3 Psychological Strategies to Eat Healthier without Willpower or Self-ControlReading time: 4 minutes

By |2018-11-22T20:26:39+00:00November 21st, 2018|Uncategorized|

We all know we should eat healthy foods and portion sizes, but the reality of ‘healthy eating’ is far from universally practiced. Even when we know the what to eat, actually making the right choices is still challenging. With a food environment that is plagued with an abudence of tempting, tasty, yet unhealthy indulgences eating continues to be a daily struggle.

Put away the willpower and start practicing these 3 proven psychological strategies to making eating healthy easier.

1. Make Healthy CONVENIENT to Choose

We choose things that are easy. We choose the shortest line at the grocery store (less waiting), closest parking spot (less walking), prefer pre-cut foods (less prep/cooking) because it reduces our effort which is a major driver of what we ultimately eat. This is why impulse foods (candy, gum) are strategically placed at the register (easy to grab) and why big brands (e.g., Coca Cola) are always placed at eye level (no bending over).

The EASIEST food choice is often the option we choose.

Instead of using willpower, we should work with our universal craving for conserving effort and set up our environment to make healthy choices physically and cognitively convenient to choose.

Make Healthier Foods = More Convenient/Easier to Choose

Here are some ideas — Make healthier foods easier to see in your kitchen, place them in front of unhealthier options in cabinets, Put healthier in the front of fridge and unhealthier in back of fridge. If you hate cutting/prepping food then buy them pre-sliced.  The goal is reducing the effort and steps to eating healthy!

Make Unhealthy Foods = Less Convenient & Harder to Choose

In addition to making healthier easier, we should make unhealthy harder to choose. For example, we can store unhealthy foods in hard to open containers, and put them out of sight or in a hard to reach cabinets.  The goal is increase the effort to eat making them less likely to be chosen.

2. Make Healthy ATTRACTIVE to Choose

We choose things that are attractive. Most eating is done with our eyes, and whether we realize it or not, we largely choose foods that “look better”. We post pictures of food that look good, that arouse our senses and entices us (and others) to eat. Knowing our food choice is influenced by attractiveness, we should make the healthy choices the more attractive one relative to the other options that are available.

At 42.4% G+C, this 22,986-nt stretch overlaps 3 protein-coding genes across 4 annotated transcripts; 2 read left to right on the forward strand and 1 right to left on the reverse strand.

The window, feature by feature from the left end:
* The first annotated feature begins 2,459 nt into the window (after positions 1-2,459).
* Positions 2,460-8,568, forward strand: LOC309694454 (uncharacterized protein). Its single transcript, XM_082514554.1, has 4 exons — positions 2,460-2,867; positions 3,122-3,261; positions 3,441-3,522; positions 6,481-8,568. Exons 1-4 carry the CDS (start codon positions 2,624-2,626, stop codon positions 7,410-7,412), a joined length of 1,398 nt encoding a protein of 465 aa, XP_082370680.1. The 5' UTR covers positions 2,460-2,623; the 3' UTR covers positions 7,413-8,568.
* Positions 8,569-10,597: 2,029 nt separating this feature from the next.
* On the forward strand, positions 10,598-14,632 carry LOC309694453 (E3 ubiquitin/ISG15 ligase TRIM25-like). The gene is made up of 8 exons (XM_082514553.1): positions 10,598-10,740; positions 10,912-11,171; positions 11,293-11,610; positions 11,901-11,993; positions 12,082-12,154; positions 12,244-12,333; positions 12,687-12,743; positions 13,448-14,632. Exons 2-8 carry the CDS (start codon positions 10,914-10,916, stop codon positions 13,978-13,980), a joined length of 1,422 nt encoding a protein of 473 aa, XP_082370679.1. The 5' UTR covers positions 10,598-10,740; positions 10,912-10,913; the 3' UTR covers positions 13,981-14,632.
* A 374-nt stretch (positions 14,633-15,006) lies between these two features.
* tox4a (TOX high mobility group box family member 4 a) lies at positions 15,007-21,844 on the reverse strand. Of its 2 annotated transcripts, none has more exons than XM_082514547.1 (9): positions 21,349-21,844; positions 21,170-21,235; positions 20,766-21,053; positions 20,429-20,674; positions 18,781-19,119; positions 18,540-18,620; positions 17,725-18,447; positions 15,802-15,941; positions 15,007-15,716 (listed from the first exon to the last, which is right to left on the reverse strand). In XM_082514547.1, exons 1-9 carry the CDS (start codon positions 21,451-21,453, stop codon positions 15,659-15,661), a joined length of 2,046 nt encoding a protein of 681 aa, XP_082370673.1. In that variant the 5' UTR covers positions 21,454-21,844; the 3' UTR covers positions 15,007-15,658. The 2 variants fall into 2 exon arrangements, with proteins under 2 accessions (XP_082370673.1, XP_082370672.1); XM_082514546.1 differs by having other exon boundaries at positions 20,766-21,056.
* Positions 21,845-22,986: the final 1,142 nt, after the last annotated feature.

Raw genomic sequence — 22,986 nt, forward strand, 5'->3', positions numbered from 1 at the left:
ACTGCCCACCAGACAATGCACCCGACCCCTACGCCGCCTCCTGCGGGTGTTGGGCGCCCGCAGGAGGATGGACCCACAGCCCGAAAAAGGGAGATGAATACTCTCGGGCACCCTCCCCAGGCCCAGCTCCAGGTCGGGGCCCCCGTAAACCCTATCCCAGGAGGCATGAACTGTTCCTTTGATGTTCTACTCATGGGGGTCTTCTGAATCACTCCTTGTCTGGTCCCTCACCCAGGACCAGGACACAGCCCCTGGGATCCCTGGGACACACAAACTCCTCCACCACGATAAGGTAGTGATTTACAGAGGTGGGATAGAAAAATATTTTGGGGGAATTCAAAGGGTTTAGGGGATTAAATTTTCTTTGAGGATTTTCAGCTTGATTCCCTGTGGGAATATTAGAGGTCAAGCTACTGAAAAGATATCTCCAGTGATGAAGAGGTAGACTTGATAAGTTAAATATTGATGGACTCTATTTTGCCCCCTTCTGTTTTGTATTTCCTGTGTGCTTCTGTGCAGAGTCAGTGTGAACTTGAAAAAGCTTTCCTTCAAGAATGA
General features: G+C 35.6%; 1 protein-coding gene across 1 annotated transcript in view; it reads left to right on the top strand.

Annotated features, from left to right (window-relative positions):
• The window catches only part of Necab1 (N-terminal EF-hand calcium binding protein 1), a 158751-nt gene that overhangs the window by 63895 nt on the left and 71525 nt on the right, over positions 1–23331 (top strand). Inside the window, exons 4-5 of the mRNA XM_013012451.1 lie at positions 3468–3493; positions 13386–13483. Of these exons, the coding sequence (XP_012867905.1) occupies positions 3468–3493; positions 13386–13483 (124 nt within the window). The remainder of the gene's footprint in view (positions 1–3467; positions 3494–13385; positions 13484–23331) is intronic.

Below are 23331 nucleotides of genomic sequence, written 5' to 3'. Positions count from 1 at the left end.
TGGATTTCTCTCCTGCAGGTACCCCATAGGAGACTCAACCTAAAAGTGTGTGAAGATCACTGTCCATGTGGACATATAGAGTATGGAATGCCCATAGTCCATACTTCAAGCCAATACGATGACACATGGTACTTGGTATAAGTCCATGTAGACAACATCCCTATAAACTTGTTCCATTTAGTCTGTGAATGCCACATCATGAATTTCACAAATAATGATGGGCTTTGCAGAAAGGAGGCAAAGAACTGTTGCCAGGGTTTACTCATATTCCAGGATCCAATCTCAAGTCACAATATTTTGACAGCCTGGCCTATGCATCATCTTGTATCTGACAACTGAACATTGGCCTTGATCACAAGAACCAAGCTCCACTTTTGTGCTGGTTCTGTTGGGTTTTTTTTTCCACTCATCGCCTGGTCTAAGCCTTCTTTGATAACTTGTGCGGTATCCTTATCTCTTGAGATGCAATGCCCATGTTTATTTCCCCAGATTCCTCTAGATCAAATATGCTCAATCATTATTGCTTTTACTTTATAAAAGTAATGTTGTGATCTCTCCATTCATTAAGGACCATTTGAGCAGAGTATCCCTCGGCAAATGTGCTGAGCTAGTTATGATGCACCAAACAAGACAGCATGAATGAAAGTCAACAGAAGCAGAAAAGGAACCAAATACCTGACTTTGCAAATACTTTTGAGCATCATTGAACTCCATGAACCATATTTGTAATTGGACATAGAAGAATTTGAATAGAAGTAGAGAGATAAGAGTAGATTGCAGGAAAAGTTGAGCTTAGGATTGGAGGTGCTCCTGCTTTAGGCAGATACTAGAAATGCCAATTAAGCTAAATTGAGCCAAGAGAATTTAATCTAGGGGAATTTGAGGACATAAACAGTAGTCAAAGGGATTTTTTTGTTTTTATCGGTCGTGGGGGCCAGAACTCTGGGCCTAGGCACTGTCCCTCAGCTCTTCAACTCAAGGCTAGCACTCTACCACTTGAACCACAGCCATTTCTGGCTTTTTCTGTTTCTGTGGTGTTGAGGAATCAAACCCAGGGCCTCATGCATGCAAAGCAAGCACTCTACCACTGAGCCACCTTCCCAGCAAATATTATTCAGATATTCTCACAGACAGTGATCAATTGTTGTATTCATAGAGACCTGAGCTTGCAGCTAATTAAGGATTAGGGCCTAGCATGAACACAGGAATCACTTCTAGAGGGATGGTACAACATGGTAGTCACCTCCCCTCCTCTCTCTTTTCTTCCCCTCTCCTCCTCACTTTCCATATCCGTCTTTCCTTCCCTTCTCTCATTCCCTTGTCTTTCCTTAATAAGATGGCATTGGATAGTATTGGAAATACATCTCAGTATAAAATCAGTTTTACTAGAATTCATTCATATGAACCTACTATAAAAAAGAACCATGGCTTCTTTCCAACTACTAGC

Here are some ideas to make your fridge, pantry or food prep more attactive…

Place Vibrant Fruits/Veggies in Visibly Attractive Containers

Get Creative & Use Color with Dishes

When cooking consider the plate presentation. Find ways to incorporate color or exercise creativity to make the dish more fun and attractive to eat.

3. Make Healthy NORMAL to Choose

Many of food decisions are dominated by what is ‘popular’. We rarely consult with the back of package, but rather choose foods that are normal, trendy, and widely consumed by our friends or people we follow.  Just like we use Amazon reviews to choose products, we look to others food choices to help us pick what is healthy.

While making “food comparisons” (e.g., looking at what others eat) is an inescapable part of life, we should be more aware of how this impacts what we think is healthy to order, purchase, prepare.

Therefore we need to be careful, who and what we follow. Unfortunately popularity is a not the best indicator for what is healthy.

Watch out for Popular People Looking to Build Followings by Sharing Bad Advice

Just because someone has a lot of money, doesn’t mean we should take their financial advice (they could have inherited it instead of worked for it). Likewise, just because someone has a big instagram following or looks in shape doesn’t mean they got their body by knowing how to eat healthy (they could have been born fit). Check credentials and track records for helping people change.

BEWARE of “Recommendations” that Wrongly Signal a Popular Choice

Our mind gets easily sucked into cues that signal that something is popular, normal or widely.  Confusing “popular” for “healthy” can be disastrous.   While popularity cues help us simplify choice (5-star, customer favorite, most popular, etc.) don’t assume popular is the best option.  When it down look at the nutrition facts.

Start Eating Healthier without Will-Power by using these 3 Psychological Strategies!

  1. Make Healthy More Convenient to Choose
  2. Make Healthy More Attractive to Choose
  3. Make Healthy More Normal to Choose
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